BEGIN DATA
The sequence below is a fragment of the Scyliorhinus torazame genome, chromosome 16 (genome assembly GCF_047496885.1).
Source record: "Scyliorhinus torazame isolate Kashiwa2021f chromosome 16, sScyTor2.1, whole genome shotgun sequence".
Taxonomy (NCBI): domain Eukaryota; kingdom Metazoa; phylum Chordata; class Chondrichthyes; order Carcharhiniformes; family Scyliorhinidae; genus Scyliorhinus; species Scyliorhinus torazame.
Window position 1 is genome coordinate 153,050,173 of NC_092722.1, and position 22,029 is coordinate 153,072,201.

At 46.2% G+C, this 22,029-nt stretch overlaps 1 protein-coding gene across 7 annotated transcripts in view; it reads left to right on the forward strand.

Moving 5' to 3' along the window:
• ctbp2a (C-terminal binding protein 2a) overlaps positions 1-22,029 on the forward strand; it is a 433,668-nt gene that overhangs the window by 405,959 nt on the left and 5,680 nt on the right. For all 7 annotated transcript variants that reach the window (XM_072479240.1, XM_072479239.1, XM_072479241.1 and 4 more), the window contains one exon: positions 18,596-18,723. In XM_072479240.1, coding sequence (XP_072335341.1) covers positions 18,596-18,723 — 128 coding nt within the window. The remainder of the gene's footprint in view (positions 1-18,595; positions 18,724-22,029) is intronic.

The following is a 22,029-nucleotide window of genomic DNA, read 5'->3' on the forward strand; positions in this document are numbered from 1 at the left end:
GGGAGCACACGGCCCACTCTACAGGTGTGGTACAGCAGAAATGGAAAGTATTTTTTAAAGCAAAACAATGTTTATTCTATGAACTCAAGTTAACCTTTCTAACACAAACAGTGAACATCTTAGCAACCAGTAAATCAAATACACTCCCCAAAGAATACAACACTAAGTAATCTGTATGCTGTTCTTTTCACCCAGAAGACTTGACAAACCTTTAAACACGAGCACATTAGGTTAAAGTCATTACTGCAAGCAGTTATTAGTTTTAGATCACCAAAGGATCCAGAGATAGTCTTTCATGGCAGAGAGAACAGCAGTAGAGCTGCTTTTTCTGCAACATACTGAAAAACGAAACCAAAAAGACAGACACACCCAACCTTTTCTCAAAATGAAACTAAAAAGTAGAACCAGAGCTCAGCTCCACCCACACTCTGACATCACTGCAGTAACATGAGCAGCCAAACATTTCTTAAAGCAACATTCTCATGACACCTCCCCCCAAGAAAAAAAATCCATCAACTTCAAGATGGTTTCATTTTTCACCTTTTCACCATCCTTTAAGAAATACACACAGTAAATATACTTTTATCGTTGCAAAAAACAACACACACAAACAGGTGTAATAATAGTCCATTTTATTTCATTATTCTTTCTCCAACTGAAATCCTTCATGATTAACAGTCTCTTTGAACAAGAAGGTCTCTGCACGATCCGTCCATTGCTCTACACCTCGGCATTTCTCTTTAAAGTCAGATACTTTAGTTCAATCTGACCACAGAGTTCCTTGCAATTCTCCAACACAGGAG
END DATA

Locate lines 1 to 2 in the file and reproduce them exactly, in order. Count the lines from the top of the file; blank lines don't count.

The sequence below is a fragment of the Scyliorhinus torazame genome, chromosome 16 (genome assembly GCF_047496885.1).
Source record: "Scyliorhinus torazame isolate Kashiwa2021f chromosome 16, sScyTor2.1, whole genome shotgun sequence".